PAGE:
Photo by Caelie Frampton | Wikimedia Creative Commons
Just over a year has passed since City Council and the Mayor were sworn into office, and in that year, the housing affordability crisis has only gotten worse. Or so at least we can speculate, in the absence of much data. What we do know, is In Grandview-Woodlands, for instance, housing prices have risen by 30%. While Council is patting themselves on the back and calling a new rental development “affordable”, the price of 1bedrooms are far from modest - starting at $1300 a month. BC Housing is no longer collecting data on the number of people who are turned away from shelters, which further denies us valuable information on the state of the ongoing homelessness crisis. Almost a quarter of Vancouver renters spend more than half their incomes on rent, and the vacancy rate sits at below one percent. Social housing waitlists are years long, and co-ops are anxiously waiting for confirmation that their operating agreements will be renewed under the newly elected federal government. Ordinary working Vancouverites who need to find a new home, especially families with kids, are faced with a difficult and desperate search. It’s enough to make a family consider leaving town, like many already have. But what if your job, family, and support systems are here? What if you consider Vancouver home? What if you consider this beautiful, beloved city a place you’d like to be for the long haul?
We at OneCity believe that a strong Vancouver - a diverse, vibrant, and welcoming Vancouver - starts with affordability. People from all backgrounds should be able to feel like they can pay the rent and build relationships in their communities. We also believe that government intervention is the best way to achieve affordability in Vancouver. Here are some of our ideas:
First, Vancouver city council must adopt a policy that “affordable housing” be defined as housing costs that do not exceed 30% of household income. This is a standard set by the Canada Mortgage and Housing Corporation and has been in practice for decades. This way, city policies can be consistent - and affordable housing will actually mean something when City Council and the Mayor talk about it. Remember that $1300 one-bedroom? Under an established definition, you’d need an income of over $53,000 annually to afford it - well above Vancouver’s median. “Rental” doesn’t equal affordable.
Second, speculation needs to be addressed. People who own a property that is not their primary residence should be taxed at double the regular rates. This may or may not deter people from the speculative market, but it will increase city revenues, which in turn could be used to build more affordable housing. Profits made from speculation - selling a property in fewer than 5 years - should also be taxed more heavily. Mayor Gregor Robertson actually alluded to this idea earlier this year - without mentioning it was part of OneCity’s election platform, we might add - but he should do more than hope the Province acts on our suggestion.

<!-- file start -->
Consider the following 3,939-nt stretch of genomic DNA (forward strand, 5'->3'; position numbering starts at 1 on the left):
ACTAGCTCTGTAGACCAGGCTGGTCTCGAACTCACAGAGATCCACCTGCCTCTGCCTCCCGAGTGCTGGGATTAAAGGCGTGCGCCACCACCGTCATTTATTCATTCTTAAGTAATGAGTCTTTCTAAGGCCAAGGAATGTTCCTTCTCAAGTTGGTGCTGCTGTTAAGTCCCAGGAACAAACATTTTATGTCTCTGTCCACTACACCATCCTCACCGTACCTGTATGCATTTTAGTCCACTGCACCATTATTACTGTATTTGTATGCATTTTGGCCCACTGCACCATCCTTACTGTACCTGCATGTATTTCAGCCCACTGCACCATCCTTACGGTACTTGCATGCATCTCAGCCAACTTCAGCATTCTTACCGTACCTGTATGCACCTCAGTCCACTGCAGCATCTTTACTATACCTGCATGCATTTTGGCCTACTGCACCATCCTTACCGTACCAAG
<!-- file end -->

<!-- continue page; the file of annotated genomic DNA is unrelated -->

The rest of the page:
Finally, we need to get serious about building affordable housing. City Council should strengthen its inclusionary zoning policies so that in all new market housing developments of over 5 units, 20% of those units are built as rent-geared-to-income units.
Our suggestions are ambitious, but not without precedence. Other cities around the world that struggle with affordability, like San Francisco, London, and Hong Kong, have adopted similar policies. Doing something to address the affordability crisis will also strengthen the Mayor and Council’s position when they lobby higher levels of government. We think they should start by asking for a national housing strategy and a Minister of Housing.
Our response to the housing crisis will define us as a city. Will we be xenophobic and covetous, possessed by the pursuit of single-family home ownership? Or will we care for each other? Will we look out for one another by creating policies that treat homes not as commodities but as places we live, and by ensuring Vancouver remains a place that is inclusive of everyone, and not just the affluent?
OneCity calls on Council and the Mayor to do the second: define affordability; address speculation; require developers to build affordable housing. We can do all of those things. And because we are a compassionate city that looks out for all of its citizens, the status quo - of exclusion, of injustice, of mean-spiritedness towards those who fall below a particular income barrier- simply can not continue.